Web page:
An actress in tsarist Russian cinema, Olga Preobrazhenskaya turned to directing in the new Soviet Union; Babi riazanskie, her fourth film, is her most enduring piece of work. Highly plotted, it is a trivial melodrama, set a few years before the revolution, that at the last, post-revolution, slides into a momentous feminist message.
One of its two major narrative components finds Anna, a peasant girl and orphan (shades of D.W. Griffith!), in love with a boy, Ivan, whose father also has an eye for her. When his son, who by this time is married to Anna, leaves home to fight in the First World War, the farmer rapes his daughter-in-law, who commits suicide upon her husband’s return and rejection of her after seeing her illegitimate child. The other narrative component involves Ivan’s sister. Ironically, the shame that destroys Anna humanizes—redeems—her father-in-law, and the overwhelming closing shot finds Anna’s sister-in-law, the baby in her arms, advancing proudly into the Soviet future.
Those who insist that Preobrazhenskaya eschews propaganda in it plainly view this film with eyes different than mine; but the film is all the better for its patriotism and propaganda. It is, of course, unfortunate for the Soviet Union that its record of gender equality did not fulfill the thrilling hopefulness that Babi riazanskie conclusively expresses.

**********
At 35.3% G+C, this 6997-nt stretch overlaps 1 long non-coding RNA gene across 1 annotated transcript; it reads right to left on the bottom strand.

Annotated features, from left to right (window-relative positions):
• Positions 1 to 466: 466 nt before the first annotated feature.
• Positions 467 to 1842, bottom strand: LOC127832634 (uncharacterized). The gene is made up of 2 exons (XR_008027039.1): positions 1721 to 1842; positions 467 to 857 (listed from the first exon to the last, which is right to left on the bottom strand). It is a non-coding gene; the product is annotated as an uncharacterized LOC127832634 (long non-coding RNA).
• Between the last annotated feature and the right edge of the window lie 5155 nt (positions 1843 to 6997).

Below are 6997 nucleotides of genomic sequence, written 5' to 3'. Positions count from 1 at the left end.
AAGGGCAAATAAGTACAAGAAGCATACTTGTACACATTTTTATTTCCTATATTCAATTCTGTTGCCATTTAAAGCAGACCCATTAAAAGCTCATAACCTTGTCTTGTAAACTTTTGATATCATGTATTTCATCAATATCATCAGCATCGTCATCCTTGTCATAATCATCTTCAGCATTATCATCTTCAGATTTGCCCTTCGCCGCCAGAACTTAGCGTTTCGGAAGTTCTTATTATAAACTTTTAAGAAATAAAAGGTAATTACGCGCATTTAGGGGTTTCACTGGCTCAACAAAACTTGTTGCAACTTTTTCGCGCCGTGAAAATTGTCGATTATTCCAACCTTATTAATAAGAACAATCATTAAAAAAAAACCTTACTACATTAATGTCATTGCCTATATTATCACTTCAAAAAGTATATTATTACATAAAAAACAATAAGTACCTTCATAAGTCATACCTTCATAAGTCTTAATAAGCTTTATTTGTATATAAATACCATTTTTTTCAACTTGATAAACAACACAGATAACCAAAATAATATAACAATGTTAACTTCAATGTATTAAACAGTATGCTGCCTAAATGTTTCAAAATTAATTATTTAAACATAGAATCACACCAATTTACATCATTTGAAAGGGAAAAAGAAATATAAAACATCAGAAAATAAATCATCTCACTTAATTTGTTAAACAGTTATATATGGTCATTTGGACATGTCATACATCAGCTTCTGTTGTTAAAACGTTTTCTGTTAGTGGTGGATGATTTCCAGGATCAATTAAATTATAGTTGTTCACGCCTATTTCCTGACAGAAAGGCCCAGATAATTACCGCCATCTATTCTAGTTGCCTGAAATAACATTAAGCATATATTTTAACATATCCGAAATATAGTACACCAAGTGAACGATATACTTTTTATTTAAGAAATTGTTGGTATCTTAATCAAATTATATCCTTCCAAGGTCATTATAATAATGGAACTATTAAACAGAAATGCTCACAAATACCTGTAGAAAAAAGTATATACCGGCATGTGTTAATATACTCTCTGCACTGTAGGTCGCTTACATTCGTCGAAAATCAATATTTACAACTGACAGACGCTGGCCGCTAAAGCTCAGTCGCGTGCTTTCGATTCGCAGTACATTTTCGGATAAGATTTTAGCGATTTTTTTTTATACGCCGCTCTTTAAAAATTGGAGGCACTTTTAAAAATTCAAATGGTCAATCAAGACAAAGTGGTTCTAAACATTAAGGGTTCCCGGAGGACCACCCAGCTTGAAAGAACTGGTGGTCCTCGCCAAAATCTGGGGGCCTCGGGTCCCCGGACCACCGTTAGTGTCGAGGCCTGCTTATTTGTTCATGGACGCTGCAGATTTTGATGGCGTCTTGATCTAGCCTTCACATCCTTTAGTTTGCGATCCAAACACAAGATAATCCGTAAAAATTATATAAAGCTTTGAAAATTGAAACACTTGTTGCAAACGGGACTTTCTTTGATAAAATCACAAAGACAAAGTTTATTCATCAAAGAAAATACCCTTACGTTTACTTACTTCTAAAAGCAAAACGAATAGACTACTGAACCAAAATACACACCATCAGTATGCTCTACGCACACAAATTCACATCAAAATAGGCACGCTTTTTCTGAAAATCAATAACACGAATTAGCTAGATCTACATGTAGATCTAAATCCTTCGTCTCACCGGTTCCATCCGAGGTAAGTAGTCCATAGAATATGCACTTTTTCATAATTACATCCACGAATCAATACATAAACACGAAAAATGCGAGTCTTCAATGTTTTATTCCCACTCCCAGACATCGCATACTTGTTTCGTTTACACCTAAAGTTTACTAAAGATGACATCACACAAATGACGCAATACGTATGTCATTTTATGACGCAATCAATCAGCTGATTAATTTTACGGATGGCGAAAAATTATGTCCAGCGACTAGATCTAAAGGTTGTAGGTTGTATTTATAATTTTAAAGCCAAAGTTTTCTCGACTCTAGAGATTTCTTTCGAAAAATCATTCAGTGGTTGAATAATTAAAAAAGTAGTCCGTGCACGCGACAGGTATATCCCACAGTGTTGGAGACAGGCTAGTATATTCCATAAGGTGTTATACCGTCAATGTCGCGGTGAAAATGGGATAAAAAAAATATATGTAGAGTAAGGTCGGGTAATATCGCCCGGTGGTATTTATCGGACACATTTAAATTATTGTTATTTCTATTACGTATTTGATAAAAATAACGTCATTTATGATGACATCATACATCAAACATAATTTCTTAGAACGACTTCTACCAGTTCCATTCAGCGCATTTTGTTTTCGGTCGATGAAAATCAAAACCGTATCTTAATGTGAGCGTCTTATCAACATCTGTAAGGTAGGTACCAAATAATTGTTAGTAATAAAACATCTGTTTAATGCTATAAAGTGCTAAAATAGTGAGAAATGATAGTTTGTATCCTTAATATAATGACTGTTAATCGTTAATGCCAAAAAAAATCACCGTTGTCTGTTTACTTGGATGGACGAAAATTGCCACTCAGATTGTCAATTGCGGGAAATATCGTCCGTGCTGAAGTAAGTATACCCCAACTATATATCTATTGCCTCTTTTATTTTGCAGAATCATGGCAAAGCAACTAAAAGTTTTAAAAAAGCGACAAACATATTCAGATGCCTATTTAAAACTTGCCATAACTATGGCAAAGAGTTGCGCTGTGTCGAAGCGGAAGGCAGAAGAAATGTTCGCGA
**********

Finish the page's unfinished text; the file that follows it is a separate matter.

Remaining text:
On the other hand, the film is different from other Soviet silents on another score: while farmwork is extensively shown, no nobility is attached to it. Work is simply work in this film. The fact that Anna’s childbirth isn’t at all depicted may also be related to this unusual matter-of-factness.
The final tragic scenes, including Anna’s spectacular drowning, which interrupt a host of celebratory outdoor activities on a Christian holiday, demonstrate Preobrazhenskaya’s bravura skill at editing. But perhaps my favorite cut occurs almost at the outset. The film opens, in the spring of 1914, with a lyrical shot of birds sparkling in a tree. We are introduced to Anna when she steps outdoors. Two quick, poignant shots show the bird-filled tree again and Anna’s delighted reaction. Lovely girl; lovely filmmaking.
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